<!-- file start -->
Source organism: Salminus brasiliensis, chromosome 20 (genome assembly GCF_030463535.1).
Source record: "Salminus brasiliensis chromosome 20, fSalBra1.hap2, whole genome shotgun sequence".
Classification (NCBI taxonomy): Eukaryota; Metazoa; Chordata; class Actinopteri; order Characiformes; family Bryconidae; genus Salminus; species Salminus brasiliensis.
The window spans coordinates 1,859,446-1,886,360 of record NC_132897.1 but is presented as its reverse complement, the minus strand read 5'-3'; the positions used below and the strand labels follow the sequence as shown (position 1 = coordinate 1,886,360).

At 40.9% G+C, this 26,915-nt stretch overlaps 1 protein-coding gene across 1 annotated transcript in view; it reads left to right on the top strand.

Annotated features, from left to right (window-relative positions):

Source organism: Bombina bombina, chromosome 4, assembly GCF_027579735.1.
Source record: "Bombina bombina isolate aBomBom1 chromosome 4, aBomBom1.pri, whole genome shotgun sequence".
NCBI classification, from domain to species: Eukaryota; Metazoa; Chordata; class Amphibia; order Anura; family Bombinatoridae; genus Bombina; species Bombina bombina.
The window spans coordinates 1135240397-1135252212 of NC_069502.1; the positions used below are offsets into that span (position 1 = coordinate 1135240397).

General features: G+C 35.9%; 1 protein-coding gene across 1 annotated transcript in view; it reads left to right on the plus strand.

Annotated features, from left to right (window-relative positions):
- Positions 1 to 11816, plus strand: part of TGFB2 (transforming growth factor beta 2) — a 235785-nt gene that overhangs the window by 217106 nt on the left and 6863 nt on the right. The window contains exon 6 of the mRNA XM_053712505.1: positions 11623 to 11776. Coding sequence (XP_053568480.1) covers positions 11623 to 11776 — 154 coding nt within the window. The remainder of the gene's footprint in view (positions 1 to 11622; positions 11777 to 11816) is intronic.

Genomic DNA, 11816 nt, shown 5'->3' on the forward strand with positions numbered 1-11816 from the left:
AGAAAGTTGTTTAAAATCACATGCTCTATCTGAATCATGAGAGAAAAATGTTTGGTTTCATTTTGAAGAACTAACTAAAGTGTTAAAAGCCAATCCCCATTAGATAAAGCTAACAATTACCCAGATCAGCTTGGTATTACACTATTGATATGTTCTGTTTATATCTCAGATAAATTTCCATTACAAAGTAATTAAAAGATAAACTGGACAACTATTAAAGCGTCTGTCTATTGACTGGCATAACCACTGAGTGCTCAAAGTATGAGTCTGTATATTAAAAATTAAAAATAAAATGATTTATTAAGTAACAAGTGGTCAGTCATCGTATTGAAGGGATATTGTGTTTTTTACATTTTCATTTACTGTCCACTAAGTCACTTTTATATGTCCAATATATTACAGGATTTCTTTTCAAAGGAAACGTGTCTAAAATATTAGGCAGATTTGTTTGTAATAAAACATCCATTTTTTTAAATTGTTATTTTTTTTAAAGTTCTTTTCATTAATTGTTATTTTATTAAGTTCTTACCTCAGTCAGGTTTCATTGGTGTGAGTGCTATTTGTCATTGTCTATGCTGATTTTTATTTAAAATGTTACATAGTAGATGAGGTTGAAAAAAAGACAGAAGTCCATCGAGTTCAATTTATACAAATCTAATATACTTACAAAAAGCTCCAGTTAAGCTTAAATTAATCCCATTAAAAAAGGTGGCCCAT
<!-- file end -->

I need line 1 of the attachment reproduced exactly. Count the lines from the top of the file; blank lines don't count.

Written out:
Source organism: Salminus brasiliensis, chromosome 20 (genome assembly GCF_030463535.1).